BlockDown Interviews · 23 hours ago · 1 read
RSK-powered blockchain gas network goes live in Argentina with 10,000 service providers set to join
Argentina’s natural gas ecosystem is to incorporate blockchain tech going forward, thanks to a collaboration between IOV Labs and gas distributor Gasnor. The newly-launched Gasnet will engender improvements in transparency, information management and efficiency. The blockchain pilot is powered by RSK smart contracts and RIF second-layer solutions.
Gas regulator gives green light to novel pilot
The initiative is the culmination of conversations and development work which started in 2019 between IOV Labs, Gasnor and software developers Grupo Sabra, all of whom were attempting to create a permissioned blockchain that would satisfy Argentina’s gas regulator Enargas. That moment has now arrived, with Enargas agreeing to the expansion of the project into a “national ecosystem blockchain” that includes all nine distribution companies.
Gasnet will be mounted on RSK Enterprise, IOV Labs’ bitcoin smart contract platform, to facilitate the registration of transactions related to all gas installations. Over 10,000 service providers will register, verify and implement digital identities on Gasnet using RIF Name Services, which enables the identification of blockchain addresses by human-readable names.
End-to-end tracking and tracing
Thanks to the implementation of a full blockchain stack, Gasnet will help distributors achieve superior traceability and security when it comes to gas installations and record-keeping. The blockchain will also enable firms to assess the quality of service provided by gas engineers, and enhance regulatory oversight by storing compliance information on the network.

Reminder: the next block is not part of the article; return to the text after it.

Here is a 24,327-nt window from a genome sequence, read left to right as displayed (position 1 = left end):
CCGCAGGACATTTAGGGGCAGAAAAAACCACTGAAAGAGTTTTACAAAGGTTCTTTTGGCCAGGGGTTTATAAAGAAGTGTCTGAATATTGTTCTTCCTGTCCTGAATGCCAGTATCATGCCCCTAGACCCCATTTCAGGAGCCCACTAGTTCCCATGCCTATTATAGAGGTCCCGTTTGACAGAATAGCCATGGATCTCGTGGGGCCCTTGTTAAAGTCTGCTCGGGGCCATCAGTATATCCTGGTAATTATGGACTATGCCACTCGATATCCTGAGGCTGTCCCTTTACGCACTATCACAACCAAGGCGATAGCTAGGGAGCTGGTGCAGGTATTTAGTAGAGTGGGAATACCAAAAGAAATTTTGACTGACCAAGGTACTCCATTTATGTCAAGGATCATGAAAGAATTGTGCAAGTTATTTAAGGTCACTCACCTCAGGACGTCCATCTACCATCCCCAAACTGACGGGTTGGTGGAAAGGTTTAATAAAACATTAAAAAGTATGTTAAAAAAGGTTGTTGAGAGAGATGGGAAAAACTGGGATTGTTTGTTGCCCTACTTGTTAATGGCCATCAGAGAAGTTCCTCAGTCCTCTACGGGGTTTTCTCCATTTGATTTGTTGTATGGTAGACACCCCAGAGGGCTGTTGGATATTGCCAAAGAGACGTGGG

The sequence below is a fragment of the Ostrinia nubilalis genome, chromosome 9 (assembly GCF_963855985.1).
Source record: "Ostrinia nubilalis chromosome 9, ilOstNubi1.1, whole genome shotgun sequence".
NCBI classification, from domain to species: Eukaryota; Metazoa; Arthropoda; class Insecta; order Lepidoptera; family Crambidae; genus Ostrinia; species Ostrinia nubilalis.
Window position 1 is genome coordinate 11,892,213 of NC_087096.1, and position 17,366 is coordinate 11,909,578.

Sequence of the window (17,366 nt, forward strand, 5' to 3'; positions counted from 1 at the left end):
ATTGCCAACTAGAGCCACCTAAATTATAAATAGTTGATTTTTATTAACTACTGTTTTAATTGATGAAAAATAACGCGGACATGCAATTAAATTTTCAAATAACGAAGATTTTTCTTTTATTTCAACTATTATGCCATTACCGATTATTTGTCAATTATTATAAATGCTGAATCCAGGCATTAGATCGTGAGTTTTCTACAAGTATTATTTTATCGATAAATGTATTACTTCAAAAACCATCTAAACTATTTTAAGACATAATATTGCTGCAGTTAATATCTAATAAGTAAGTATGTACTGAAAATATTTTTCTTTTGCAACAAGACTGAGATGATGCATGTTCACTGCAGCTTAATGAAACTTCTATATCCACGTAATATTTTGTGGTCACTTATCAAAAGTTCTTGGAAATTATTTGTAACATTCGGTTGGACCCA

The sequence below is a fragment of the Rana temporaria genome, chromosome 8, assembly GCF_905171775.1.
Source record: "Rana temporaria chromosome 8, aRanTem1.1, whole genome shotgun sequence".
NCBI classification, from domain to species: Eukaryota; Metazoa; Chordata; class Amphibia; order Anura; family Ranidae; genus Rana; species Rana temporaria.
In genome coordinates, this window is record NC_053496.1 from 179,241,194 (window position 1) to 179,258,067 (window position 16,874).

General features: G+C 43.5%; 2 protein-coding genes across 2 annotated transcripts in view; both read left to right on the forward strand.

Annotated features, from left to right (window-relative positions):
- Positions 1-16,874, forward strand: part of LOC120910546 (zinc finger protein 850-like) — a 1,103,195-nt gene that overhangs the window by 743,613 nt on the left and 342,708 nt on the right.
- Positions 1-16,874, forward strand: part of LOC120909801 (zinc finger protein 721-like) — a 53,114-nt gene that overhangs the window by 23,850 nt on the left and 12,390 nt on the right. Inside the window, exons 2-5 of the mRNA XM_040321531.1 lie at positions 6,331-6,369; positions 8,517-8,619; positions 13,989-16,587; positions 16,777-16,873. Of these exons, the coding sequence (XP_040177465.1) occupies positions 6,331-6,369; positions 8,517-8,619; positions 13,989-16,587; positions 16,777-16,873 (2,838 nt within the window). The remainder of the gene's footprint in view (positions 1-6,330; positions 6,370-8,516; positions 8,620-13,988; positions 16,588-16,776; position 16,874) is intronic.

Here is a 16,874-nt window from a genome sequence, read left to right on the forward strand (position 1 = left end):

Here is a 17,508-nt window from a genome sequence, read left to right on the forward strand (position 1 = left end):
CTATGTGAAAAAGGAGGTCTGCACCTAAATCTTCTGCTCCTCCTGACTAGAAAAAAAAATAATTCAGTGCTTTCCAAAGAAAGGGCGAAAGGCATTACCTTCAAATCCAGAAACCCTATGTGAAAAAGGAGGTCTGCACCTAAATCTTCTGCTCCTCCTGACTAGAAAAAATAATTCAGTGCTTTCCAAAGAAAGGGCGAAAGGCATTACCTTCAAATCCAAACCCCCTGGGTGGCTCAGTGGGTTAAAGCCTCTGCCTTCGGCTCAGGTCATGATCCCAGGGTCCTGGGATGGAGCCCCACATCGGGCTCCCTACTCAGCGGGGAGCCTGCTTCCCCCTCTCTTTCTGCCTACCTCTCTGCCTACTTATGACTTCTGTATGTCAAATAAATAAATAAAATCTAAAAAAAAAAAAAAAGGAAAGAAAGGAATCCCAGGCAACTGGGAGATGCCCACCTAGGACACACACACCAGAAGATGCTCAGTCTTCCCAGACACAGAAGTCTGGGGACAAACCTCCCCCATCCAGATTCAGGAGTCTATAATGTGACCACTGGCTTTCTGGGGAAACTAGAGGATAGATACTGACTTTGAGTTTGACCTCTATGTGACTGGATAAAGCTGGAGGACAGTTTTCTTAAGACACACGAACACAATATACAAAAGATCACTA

Gasnor CIO Carlos Amín said that the launch of Gasnet would enable the company to streamline processes, reduce costs, improve time to market and provide a much better user experience.
Governments Catching the Blockchain Bug
Argentina is not alone in greenlighting DLT-based solutions: national governments throughout the world are experimenting with blockchain technology.
This year, the German government is expected to launch a pilot project for blockchain-based digital identities, whereupon records of civil status, passports and ID cards will be recorded using distributed ledger technology. In Beijing, a blockchain system is being rolled out to ensure “a healthy and fair tax environment.” And in India, up to 40 blockchain projects are in the works, with most in pilot or proof of concept (POC) phase and a couple in the execution phase.
Providing these initiatives and others like them improve existing processes, expect blockchain tech to be embraced more widely: in the energy sector, for food and medicine traceability, for digital identity management and much more.